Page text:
BELLINGHAM, Wash. — Haggen Inc. here is focusing on building its brand going forward now that it’s eliminated its underperforming locations, Clement Stevens, co-president, told SN last week.
Since last December the company has closed five stores, with three more scheduled to close in the next three months.
“But we’re definitely looking forward to more positive things next year after spending most of this year getting out of those underperforming stores,” Stevens said, “and we’ve put ourselves in a much better position to do that.”
The goal is to convert all stores to the Haggen Northwest Fresh banner. Sixteen of the 20 stores that will remain in operation have already been converted, with the four remaining Top Food & Drug units scheduled for rebranding next year, Stevens said.
As it attempts to focus on locally produced and more sustainable products, Haggen has introduced two new product lines in the last couple of weeks:
• Shepherd’s Grains, a line of locally grown flour from a wheat-growers’ cooperative that it will use for all store-baked goods.
“Shepherd’s Grain is in complete alignment with our core values of local and sustainable,” Stevens explained. “By partnering with them, not only are we offering our customers baked goods made with premium flour, but we are also supporting local Washington wheat farmers and their sustainable farming practices. It’s a winning combination for everyone.”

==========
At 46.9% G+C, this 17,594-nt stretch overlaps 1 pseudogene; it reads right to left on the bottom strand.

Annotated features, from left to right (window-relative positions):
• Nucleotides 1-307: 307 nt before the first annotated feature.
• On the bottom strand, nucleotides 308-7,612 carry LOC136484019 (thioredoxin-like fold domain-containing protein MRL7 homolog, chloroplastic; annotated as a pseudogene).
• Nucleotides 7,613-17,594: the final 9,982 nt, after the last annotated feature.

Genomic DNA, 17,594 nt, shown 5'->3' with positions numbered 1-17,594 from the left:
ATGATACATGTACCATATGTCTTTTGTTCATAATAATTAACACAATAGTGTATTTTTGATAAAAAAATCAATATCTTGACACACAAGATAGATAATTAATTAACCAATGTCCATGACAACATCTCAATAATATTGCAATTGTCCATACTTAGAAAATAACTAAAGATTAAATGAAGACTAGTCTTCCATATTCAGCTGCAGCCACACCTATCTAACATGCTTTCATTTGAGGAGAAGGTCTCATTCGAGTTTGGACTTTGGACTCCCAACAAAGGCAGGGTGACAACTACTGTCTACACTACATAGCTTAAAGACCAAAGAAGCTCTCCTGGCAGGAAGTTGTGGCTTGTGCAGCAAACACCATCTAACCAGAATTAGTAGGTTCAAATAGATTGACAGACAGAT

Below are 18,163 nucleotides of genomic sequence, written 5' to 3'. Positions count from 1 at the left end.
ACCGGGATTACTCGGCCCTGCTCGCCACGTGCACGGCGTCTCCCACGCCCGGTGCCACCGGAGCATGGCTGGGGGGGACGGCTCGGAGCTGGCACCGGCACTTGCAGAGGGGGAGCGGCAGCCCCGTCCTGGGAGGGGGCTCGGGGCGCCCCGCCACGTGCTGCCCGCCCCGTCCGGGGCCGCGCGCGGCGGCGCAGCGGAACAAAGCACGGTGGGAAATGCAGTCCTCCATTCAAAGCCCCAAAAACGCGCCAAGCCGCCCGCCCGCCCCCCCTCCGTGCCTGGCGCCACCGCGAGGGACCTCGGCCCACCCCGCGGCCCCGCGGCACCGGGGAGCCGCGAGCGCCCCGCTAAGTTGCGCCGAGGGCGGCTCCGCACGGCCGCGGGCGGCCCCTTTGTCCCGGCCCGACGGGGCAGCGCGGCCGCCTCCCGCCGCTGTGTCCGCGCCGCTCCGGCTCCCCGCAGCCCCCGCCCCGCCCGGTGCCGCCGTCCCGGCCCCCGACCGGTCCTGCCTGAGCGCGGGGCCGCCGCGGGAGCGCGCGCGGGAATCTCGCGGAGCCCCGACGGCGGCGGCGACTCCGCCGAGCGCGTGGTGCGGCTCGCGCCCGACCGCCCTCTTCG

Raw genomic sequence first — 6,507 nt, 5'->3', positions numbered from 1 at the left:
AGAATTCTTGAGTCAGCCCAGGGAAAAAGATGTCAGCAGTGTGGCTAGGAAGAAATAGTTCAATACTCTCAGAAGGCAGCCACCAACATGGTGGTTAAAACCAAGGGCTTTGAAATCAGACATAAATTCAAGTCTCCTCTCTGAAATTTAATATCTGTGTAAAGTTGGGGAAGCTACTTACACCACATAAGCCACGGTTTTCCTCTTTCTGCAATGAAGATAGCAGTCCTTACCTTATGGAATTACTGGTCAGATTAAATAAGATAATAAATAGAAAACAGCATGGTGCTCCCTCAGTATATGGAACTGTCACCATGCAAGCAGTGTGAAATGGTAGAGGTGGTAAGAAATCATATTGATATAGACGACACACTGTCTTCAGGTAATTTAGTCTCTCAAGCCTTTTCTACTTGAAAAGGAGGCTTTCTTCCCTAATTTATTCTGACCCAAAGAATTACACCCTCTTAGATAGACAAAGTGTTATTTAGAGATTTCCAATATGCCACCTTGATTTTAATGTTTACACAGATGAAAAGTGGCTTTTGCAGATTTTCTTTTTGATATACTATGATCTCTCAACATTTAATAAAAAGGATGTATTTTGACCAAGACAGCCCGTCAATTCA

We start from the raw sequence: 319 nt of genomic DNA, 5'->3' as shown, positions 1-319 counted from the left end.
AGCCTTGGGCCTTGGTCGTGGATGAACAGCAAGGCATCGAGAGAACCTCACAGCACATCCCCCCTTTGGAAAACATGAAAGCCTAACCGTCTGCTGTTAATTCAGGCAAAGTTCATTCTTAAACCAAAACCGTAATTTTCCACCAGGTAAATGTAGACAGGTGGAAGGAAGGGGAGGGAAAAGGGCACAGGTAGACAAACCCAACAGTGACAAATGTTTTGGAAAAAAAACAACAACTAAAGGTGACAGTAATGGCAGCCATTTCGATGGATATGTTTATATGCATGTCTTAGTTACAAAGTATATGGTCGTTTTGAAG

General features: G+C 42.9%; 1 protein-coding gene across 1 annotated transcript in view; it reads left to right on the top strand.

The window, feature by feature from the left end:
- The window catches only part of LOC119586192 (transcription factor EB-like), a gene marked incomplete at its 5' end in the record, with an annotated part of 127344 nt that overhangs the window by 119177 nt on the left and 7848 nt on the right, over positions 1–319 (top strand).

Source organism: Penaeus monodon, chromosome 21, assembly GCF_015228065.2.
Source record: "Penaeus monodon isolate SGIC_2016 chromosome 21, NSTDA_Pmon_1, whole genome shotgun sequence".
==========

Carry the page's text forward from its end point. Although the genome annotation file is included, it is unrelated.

The Shepherd’s Grain cooperative consists of 43 regional farms committed to no-till farming, a practice designed to improve soil quality while reducing erosion and fuel consumption, the company said.
Stevens said farmers from the co-op were scheduled to appear at Haggen stores to sample products and answer consumer questions.
• Di Lusso Deli Meats, a division of Hormel, Austin, Minn., a product line that uses no fillers or artificial flavors.
While Haggen prefers to use local suppliers, “our goals is to go after quality, and we couldn’t find a local company with the breadth of product we need,” Stevens told SN.
Besides educating its foodservice people about the Di Lusso line, “our foodservice manager talked to everyone in the stores about the quality aspects of the product, so when customers ask anyone in the store about it, they will get an answer,” he said.
Haggen has also revived a dormant program it used to promote — “School Bucks” — that allows customers who buy qualifying products to designate a local school to which Haggen will make donations, Stevens said.
The chain also developed its own continuity that ran in August and September, “The Great Northwest Giveaway,” that offered a variety of prizes, including meals at local restaurants, tickets to local amusement parks and stay-overs at local hotels and resorts — a program that attracted more than 30,000 participants, Stevens pointed out.
Asked what impact all these programs have had on sales and customer counts, Stevens said, “We believe we’ve seen increases, and we’ll continue to push these efforts as hard as possible, but you never know exactly what drives increased business.”
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